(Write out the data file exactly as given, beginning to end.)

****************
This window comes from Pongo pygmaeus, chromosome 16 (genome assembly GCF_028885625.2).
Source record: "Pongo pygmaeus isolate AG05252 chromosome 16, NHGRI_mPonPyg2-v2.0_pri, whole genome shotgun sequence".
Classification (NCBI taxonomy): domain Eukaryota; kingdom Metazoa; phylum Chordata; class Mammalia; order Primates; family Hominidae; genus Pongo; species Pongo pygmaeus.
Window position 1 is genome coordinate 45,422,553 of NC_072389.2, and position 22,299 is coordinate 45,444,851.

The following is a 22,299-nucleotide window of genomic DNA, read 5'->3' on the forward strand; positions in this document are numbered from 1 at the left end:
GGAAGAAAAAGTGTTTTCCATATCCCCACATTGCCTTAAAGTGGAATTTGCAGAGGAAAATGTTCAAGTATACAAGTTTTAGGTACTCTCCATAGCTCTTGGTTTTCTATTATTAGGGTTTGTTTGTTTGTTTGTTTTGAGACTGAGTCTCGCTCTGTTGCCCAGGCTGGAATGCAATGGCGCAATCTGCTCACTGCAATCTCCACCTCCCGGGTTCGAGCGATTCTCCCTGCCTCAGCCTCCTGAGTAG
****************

This window comes from Pongo pygmaeus, chromosome 16 (genome assembly GCF_028885625.2).
Source record: "Pongo pygmaeus isolate AG05252 chromosome 16, NHGRI_mPonPyg2-v2.0_pri, whole genome shotgun sequence".
Classification (NCBI taxonomy): domain Eukaryota; kingdom Metazoa; phylum Chordata; class Mammalia; order Primates; family Hominidae; genus Pongo; species Pongo pygmaeus.
Window position 1 is genome coordinate 45,422,553 of NC_072389.2, and position 22,299 is coordinate 45,444,851.

The following is a 22,299-nucleotide window of genomic DNA, read 5'->3' on the forward strand; positions in this document are numbered from 1 at the left end:
GGAAGAAAAAGTGTTTTCCATATCCCCACATTGCCTTAAAGTGGAATTTGCAGAGGAAAATGTTCAAGTATACAAGTTTTAGGTACTCTCCATAGCTCTTGGTTTTCTATTATTAGGGTTTGTTTGTTTGTTTGTTTTGAGACTGAGTCTCGCTCTGTTGCCCAGGCTGGAATGCAATGGCGCAATCTGCTCACTGCAATCTCCACCTCCCGGGTTCGAGCGATTCTCCCTGCCTCAGCCTCCTGAGTAG